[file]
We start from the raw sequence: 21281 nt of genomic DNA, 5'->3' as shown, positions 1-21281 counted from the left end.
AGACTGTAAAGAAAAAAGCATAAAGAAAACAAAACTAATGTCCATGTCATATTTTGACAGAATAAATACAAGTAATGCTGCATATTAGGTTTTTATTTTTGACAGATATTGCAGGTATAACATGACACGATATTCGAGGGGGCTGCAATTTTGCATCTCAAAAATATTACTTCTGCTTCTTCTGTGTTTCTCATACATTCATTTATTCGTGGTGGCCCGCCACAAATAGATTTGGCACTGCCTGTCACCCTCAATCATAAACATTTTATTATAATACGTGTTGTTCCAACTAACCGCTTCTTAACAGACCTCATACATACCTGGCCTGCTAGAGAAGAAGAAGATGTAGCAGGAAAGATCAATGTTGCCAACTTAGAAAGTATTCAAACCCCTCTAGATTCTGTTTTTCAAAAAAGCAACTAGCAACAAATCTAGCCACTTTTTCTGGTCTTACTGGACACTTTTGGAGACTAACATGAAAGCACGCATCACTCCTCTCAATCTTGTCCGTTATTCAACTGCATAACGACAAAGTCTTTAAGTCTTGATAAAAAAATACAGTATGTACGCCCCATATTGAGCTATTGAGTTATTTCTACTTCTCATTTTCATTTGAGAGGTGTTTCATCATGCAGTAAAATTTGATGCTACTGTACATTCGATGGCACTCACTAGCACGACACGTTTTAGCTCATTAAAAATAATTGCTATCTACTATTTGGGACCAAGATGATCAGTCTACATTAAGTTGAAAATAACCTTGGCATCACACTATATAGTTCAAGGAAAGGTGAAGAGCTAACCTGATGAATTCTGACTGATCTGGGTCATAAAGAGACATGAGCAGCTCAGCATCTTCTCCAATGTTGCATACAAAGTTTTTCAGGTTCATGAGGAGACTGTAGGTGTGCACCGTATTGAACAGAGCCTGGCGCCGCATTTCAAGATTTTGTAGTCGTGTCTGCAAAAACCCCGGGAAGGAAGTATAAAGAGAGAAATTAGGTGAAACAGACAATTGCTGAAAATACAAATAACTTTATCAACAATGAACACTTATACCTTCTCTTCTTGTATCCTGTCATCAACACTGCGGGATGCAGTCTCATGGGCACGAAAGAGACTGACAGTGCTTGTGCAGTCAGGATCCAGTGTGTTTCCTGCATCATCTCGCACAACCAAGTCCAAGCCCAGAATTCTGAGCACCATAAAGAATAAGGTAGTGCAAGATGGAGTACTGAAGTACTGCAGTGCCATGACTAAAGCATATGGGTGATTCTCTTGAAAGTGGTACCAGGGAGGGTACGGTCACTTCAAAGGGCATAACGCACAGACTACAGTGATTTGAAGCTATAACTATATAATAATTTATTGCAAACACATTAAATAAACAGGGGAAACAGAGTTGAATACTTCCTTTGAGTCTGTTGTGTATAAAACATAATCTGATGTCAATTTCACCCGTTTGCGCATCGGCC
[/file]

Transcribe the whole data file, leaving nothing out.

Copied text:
We start from the raw sequence: 21281 nt of genomic DNA, 5'->3' as shown, positions 1-21281 counted from the left end.
AGACTGTAAAGAAAAAAGCATAAAGAAAACAAAACTAATGTCCATGTCATATTTTGACAGAATAAATACAAGTAATGCTGCATATTAGGTTTTTATTTTTGACAGATATTGCAGGTATAACATGACACGATATTCGAGGGGGCTGCAATTTTGCATCTCAAAAATATTACTTCTGCTTCTTCTGTGTTTCTCATACATTCATTTATTCGTGGTGGCCCGCCACAAATAGATTTGGCACTGCCTGTCACCCTCAATCATAAACATTTTATTATAATACGTGTTGTTCCAACTAACCGCTTCTTAACAGACCTCATACATACCTGGCCTGCTAGAGAAGAAGAAGATGTAGCAGGAAAGATCAATGTTGCCAACTTAGAAAGTATTCAAACCCCTCTAGATTCTGTTTTTCAAAAAAGCAACTAGCAACAAATCTAGCCACTTTTTCTGGTCTTACTGGACACTTTTGGAGACTAACATGAAAGCACGCATCACTCCTCTCAATCTTGTCCGTTATTCAACTGCATAACGACAAAGTCTTTAAGTCTTGATAAAAAAATACAGTATGTACGCCCCATATTGAGCTATTGAGTTATTTCTACTTCTCATTTTCATTTGAGAGGTGTTTCATCATGCAGTAAAATTTGATGCTACTGTACATTCGATGGCACTCACTAGCACGACACGTTTTAGCTCATTAAAAATAATTGCTATCTACTATTTGGGACCAAGATGATCAGTCTACATTAAGTTGAAAATAACCTTGGCATCACACTATATAGTTCAAGGAAAGGTGAAGAGCTAACCTGATGAATTCTGACTGATCTGGGTCATAAAGAGACATGAGCAGCTCAGCATCTTCTCCAATGTTGCATACAAAGTTTTTCAGGTTCATGAGGAGACTGTAGGTGTGCACCGTATTGAACAGAGCCTGGCGCCGCATTTCAAGATTTTGTAGTCGTGTCTGCAAAAACCCCGGGAAGGAAGTATAAAGAGAGAAATTAGGTGAAACAGACAATTGCTGAAAATACAAATAACTTTATCAACAATGAACACTTATACCTTCTCTTCTTGTATCCTGTCATCAACACTGCGGGATGCAGTCTCATGGGCACGAAAGAGACTGACAGTGCTTGTGCAGTCAGGATCCAGTGTGTTTCCTGCATCATCTCGCACAACCAAGTCCAAGCCCAGAATTCTGAGCACCATAAAGAATAAGGTAGTGCAAGATGGAGTACTGAAGTACTGCAGTGCCATGACTAAAGCATATGGGTGATTCTCTTGAAAGTGGTACCAGGGAGGGTACGGTCACTTCAAAGGGCATAACGCACAGACTACAGTGATTTGAAGCTATAACTATATAATAATTTATTGCAAACACATTAAATAAACAGGGGAAACAGAGTTGAATACTTCCTTTGAGTCTGTTGTGTATAAAACATAATCTGATGTCAATTTCACCCGTTTGCGCATCGGCC